introns (noncoding) are spliced out, exon (coding) glued together
process by which the mRNA specified sequence of amino acids is lined up on a ribosome for protein synthesis
triplet of nucleotides that codes for a particular amino acid
base sequence that signals start site for transcription
protein that prevents the binding of RNA polymerase to promoter site
molecule that binds to and inactivates a repressor
short sequence near the promoter that assists in transcription by interacting with transcription factors
on/off switch for transcription, allows for production of genes only when needed
parastic infectious agent unable to survive outside the host; can obtain DNA or RNA, or have a viral envelope
one in which the virus is actively reproducing and kills the host cell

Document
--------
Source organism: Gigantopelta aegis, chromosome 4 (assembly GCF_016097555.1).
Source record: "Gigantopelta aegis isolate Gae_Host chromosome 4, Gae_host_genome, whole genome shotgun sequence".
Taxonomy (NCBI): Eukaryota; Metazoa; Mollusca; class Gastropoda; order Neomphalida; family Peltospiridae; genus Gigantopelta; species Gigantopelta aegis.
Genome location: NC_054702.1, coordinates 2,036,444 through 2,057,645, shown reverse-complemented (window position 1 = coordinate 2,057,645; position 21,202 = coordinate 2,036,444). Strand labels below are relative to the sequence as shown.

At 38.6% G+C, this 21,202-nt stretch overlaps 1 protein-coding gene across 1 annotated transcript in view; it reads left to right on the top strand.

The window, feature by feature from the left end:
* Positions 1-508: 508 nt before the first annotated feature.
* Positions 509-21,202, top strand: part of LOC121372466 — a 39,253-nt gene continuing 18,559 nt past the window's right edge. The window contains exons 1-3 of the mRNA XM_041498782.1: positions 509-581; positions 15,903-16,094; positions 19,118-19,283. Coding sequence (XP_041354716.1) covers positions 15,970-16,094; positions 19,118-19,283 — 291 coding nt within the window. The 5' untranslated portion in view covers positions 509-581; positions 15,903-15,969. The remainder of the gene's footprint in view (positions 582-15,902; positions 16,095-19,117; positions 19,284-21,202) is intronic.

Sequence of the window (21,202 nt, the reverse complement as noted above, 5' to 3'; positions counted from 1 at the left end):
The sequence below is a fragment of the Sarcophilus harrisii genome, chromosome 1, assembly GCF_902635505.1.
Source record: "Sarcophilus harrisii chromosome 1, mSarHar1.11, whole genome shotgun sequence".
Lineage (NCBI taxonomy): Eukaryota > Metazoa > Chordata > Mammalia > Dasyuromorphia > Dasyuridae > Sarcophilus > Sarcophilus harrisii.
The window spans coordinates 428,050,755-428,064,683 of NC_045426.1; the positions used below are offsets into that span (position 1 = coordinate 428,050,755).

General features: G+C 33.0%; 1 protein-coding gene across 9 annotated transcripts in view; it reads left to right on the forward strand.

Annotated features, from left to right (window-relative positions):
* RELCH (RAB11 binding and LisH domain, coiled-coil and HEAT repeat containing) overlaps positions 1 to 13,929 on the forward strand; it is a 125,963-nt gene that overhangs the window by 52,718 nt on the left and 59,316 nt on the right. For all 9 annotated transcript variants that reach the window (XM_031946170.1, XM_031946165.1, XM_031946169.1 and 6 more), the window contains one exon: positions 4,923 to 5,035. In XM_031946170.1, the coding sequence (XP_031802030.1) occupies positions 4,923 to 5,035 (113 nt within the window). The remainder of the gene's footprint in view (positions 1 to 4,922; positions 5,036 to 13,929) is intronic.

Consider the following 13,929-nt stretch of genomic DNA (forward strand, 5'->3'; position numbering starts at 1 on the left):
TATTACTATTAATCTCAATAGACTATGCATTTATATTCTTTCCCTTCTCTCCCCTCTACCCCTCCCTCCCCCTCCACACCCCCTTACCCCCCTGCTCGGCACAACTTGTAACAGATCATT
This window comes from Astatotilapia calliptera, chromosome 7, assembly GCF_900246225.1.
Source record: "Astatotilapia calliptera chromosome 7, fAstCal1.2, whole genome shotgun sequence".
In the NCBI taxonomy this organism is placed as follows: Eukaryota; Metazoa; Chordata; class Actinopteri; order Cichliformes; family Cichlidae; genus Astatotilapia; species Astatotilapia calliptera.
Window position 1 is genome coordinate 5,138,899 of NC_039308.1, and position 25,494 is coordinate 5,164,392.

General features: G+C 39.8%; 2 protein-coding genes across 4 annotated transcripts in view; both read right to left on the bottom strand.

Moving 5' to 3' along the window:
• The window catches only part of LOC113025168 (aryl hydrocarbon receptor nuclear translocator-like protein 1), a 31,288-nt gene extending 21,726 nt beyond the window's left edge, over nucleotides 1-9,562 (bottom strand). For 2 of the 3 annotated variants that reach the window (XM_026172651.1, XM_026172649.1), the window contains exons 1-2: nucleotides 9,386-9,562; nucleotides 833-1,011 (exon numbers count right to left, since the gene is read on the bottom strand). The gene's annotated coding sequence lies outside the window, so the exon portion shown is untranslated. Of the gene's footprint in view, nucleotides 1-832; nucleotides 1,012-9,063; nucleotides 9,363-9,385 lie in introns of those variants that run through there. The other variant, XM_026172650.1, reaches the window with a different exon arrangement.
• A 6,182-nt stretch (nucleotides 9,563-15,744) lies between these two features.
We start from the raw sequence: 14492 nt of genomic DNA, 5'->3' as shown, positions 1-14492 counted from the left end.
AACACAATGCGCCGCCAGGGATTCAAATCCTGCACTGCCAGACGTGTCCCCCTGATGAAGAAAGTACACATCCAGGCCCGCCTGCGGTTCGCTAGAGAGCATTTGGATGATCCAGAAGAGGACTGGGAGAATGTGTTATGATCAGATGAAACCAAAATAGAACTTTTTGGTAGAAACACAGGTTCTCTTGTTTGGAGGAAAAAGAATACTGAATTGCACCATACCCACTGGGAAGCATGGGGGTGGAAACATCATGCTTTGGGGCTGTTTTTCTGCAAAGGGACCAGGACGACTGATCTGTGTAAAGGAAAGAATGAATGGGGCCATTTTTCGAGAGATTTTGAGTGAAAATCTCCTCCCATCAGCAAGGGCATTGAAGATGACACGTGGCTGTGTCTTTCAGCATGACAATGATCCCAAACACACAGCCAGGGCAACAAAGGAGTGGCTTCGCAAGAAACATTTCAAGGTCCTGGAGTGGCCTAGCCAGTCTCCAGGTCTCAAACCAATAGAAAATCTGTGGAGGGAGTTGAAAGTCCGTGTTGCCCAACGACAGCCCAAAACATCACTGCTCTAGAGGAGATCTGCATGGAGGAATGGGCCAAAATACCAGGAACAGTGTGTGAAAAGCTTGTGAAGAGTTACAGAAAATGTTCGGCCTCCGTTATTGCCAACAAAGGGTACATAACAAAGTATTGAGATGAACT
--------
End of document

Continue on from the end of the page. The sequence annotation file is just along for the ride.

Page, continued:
one in which the virus lie dormant within the DNA of the host cell
RNA virus that carries with it reverse transcriptase (HIV)
virus that converts host brain proteins into misshapen proteins
virus that infects bacteria
prokaryotic cell consists of one double strand circular DNA molecule; reproduce by binary fission
uptake of foreign DNA from the surrounding environment
movement of genes from one cell to another by phages, which incorporated by crossover
lytic cycle accidently places host DNA into a phage, which is brought to another cell
virus leaving lysogenic cycle brings host DNA with it into phage
transfer of DNA between two bacterial cell connected by sex pili
enzymes that cut DNA at a paticular sequences, creating sticky ends
mover of DNA from one source to another
somewhat slow process by which a desired sequence of DNA is copied numerous times
technique used to separate DNA according to size. DNA moves from - to +
polymerase chain reaction (PCR)
produces large quanties of sequence in short amount of time
genetic drift, gene flow, mutation, natural selection
change in allele frequencies because of chance events